As the Arctic sea ice melts, it is expected traffic and resource exploration in the region will grow. This is why a team at Bigelow Laboratory, a research centre in Maine, US, is investigating the potential consequences of an oil spill in cold waters. “While microbes in warmer waters are known to play a large role in digesting oil, little is known about how microbes specific to the Arctic react to oil,” the laboratory's annual review reads.
The researchers are measuring the effects of various oil treatments on microbial communities in surface waters and sea ice. The team is also examining the ability of microbes to mitigate oiled beach environments in the Arctic. This outcomes will be used to develop more effective means of spill response.
The report also highlighted research into ocean acidification. Scientists predict a decrease of 0.3 pH units in the next 100 years. This increase in acidity will impact shelled organisms the most, such as clams, oysters, scallops, and sea snails by reducing their ability to make protective shells.
A team of Bigelow Laboratory scientists are looking at the interaction of ocean acidification and the microbial release of trace gases that may bring about cloud formation. Cloud formation and its cooling effects can help to mitigate climate change, while reduced cloud formation can amplify warming.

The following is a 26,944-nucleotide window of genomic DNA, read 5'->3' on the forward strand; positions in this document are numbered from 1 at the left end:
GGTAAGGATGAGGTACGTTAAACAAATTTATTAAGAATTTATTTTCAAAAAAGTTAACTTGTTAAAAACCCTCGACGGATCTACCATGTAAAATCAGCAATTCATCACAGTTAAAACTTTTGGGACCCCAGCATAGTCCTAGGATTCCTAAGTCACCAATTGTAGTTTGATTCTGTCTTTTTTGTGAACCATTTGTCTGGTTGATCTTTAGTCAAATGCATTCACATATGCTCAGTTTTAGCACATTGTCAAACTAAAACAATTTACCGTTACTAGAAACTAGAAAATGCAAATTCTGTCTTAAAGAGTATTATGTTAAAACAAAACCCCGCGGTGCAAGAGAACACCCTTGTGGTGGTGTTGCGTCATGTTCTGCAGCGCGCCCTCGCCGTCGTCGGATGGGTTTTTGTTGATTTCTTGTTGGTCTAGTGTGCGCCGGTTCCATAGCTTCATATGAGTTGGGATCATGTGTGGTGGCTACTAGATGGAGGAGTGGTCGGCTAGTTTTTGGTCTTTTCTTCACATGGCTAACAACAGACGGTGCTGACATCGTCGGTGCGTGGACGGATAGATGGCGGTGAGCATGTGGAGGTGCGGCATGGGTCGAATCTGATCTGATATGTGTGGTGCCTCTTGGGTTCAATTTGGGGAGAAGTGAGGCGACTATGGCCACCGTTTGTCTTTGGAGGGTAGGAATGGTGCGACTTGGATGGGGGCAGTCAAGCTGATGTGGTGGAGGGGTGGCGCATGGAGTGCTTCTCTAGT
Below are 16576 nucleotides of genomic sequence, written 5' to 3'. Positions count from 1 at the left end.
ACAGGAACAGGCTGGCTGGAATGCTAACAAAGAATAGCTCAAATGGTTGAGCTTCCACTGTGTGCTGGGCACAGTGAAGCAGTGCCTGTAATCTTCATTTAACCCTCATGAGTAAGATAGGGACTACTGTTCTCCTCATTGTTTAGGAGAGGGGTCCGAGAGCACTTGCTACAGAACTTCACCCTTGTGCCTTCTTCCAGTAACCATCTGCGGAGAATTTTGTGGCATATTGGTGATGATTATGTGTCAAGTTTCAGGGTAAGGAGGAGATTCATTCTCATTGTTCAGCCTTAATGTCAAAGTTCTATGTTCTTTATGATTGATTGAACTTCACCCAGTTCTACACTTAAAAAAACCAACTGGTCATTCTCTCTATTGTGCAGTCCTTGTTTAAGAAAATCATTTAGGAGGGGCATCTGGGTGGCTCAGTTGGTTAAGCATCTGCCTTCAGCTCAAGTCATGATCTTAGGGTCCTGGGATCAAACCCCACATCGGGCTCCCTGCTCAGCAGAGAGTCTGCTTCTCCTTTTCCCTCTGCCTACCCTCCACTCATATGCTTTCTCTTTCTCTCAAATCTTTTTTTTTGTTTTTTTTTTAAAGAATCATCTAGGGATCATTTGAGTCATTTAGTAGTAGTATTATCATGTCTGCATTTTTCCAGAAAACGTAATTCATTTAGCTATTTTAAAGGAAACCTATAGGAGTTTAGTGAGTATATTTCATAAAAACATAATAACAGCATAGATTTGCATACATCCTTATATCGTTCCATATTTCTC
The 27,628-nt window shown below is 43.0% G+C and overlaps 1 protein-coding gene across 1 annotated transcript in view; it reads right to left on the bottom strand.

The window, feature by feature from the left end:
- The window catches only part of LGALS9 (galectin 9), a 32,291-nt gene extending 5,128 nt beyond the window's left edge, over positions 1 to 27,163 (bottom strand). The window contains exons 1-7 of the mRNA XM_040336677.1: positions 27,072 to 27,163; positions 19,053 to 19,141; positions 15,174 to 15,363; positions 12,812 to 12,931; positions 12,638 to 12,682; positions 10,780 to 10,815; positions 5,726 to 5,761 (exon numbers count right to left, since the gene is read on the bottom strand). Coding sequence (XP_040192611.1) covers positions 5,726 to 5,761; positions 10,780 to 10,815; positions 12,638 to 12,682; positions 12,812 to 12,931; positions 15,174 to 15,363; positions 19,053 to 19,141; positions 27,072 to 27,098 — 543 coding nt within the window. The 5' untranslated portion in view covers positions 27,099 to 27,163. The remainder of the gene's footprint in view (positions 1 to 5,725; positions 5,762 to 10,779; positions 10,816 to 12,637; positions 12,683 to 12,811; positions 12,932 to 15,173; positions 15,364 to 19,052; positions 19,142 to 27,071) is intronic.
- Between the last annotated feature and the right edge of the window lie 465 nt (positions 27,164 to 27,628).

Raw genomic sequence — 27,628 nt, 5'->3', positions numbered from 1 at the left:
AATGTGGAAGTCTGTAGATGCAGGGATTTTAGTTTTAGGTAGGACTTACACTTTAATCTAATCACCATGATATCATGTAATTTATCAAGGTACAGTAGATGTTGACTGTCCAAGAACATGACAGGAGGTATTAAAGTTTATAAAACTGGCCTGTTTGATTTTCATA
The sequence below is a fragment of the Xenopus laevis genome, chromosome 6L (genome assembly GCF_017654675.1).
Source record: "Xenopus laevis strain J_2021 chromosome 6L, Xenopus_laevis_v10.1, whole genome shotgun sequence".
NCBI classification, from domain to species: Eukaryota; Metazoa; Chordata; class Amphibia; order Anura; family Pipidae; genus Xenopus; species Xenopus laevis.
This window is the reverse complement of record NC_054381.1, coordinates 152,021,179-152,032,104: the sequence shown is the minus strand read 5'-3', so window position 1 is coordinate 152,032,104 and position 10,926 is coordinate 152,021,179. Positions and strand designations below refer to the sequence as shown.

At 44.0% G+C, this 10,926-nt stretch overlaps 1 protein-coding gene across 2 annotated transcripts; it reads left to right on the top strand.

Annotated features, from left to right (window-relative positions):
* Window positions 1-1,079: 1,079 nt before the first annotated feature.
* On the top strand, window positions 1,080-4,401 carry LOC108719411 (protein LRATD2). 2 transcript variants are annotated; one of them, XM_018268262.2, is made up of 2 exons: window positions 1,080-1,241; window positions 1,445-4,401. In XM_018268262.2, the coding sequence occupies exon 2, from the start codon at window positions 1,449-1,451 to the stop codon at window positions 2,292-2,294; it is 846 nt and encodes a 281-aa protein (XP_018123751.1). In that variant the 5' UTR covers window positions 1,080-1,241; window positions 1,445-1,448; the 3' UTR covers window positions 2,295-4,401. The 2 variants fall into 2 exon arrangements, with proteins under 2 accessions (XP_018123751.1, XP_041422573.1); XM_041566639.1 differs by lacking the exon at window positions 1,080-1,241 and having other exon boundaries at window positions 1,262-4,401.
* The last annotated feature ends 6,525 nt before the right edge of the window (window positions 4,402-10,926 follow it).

The team has quantified these interactions in both Arctic waters and in tropical waters off the Canary Islands. This year the team brought the experiment in-house, where they used mesocosms—large tanks where environmental conditions can be controlled and manipulated—in the Laboratory’s Seawater Suite to test what might occur if the ocean continues to acidify over the next century.
The team has noted a relationship between increased ocean acidity and decreased trace gas emissions in the surface ocean, and predicts that these effects could potentially amplify man-made warming by diminishing cloud cover.